A: Yes, we encourage you to recruit others to participate (see our suggested participant list, above). Please direct interested individuals to Frances Roen, Director of Development, at 612-252-1283 or

Q: My company is interested in sponsoring or partnering with YouthLink for the sleep out. Who should we contact?

A: Sponsorships and partnerships are still available. Please contact Frances Roen, Director of Development, at 612-252-1283 or

Q: Will meals be provided?

A: Yes, dinner and snacks will be provided throughout the evening and throughout the Sleep Out. 

Q: What should I wear?

A: Comfortable and weather appropriate dress encouraged. Please consider layers if the weather is chilly. We will have cold weather supplies (extra socks, gloves) on-hand if you forget yours.

Q. Where should I park? Will my car be safe?

A: There will be complimentary street parking. We are working closely with the Minneapolis Police Department to ensure a safe event, and there will be security on hand throughout the entire Sleep Out.

Q. Will we be able to meet any YouthLink participants?

A: Yes, YouthLink clients and staff will be participating in the event.

Q. What time can we expect to be done in the morning?

A: The sleep out will conclude with a closing and “grab and go” breakfast at 6am on Monday morning.

Q. Will there be press/photographers on hand?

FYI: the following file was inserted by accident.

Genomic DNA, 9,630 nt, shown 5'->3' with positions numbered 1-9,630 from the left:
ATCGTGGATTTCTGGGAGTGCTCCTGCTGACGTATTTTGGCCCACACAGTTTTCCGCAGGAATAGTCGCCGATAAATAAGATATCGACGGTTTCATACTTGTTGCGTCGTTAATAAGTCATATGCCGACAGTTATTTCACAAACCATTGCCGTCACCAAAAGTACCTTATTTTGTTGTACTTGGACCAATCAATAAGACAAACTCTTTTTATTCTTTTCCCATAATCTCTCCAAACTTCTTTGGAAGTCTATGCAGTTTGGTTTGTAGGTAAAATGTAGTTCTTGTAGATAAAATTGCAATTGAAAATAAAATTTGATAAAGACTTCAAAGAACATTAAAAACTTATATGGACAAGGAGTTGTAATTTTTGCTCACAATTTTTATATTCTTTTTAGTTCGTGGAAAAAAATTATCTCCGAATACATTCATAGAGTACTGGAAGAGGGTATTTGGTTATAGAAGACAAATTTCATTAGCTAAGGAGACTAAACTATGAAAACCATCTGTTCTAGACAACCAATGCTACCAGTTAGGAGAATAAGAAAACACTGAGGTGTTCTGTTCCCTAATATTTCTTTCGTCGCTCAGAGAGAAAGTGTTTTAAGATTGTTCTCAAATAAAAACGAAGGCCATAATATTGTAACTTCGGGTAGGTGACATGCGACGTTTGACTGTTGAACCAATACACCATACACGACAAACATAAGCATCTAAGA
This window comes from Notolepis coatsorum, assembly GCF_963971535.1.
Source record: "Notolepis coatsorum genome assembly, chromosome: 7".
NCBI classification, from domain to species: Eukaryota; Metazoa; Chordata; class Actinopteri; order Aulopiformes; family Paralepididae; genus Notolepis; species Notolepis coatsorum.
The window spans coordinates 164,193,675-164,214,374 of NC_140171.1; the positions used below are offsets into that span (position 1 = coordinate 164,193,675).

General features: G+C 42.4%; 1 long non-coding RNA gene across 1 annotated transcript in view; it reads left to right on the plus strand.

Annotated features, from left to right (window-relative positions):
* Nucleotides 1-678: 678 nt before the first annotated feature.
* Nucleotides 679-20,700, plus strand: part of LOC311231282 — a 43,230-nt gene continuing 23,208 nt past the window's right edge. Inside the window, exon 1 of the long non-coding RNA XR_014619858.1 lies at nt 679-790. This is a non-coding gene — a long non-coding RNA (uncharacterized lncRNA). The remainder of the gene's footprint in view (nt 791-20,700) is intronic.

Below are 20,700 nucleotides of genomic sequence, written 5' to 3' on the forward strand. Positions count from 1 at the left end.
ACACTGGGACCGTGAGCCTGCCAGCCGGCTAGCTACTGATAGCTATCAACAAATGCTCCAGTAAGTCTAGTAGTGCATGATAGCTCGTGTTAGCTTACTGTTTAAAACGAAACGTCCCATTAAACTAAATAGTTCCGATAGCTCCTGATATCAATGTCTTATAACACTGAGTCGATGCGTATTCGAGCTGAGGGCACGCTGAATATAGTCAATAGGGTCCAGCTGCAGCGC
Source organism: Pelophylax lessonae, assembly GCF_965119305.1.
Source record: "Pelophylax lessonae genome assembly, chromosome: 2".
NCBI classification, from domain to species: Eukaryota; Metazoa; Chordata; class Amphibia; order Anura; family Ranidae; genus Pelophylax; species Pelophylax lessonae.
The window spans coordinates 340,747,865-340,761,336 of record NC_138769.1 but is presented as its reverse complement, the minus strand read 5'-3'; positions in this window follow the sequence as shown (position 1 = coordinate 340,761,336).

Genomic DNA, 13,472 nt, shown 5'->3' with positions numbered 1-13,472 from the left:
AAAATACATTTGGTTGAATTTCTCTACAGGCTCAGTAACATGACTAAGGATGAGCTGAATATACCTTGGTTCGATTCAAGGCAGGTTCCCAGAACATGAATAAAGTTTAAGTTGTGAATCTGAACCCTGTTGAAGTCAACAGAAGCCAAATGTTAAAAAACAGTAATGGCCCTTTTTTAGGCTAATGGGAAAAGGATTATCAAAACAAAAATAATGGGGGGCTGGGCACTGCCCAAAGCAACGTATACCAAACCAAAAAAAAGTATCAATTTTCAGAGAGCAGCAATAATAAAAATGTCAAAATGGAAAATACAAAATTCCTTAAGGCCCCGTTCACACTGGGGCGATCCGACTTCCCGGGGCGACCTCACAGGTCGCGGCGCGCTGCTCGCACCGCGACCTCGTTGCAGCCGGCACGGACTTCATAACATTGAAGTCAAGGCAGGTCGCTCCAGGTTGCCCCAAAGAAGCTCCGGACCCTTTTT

A: Yes, there will be press and photographers on hand. Participants will be asked to sign a release where they can opt out of photographs and filming.

Q: Can I take photos at the event?

A: Yes, but we ask that you do not take photos during the tours at shelters and other agencies. The majority of YouthLink clients participating in the event have given permission to be photographed, but please ask everyone (staff, youth, or fellow sleepers) for their permission before snapping a photo. YouthLink will be posting photos throughout the evening with permission and we encourage you to retweet and repost these on social media.

Registration can be done online. Please join the Friends of the Mill District at this important event for the youth of YouthLink and for our community.

Claudia can be reached at


Washington Avenue Reconstruction Update

Via a May 5 e-newsletter from Hennepin County:

3rd Avenue lane reduction begins Monday

Starting early Monday, May 8, crews will be reducing traffic on 3rd Avenue South to one lane in each direction at Washington Avenue.

The lane reduction is necessary for crews to replace utilities, sidewalk, concrete, and pavement on the west half of that intersection. This work is anticipated to last approximately two weeks, weather permitting. If 3rd Avenue is part of your commute across the Mississippi River, you may want to consider other nearby crossings for the duration of this lane reduction.

2nd Ave pipeCrews installing storm sewer pipe at the corner of 2nd Avenue South and Washington Avenue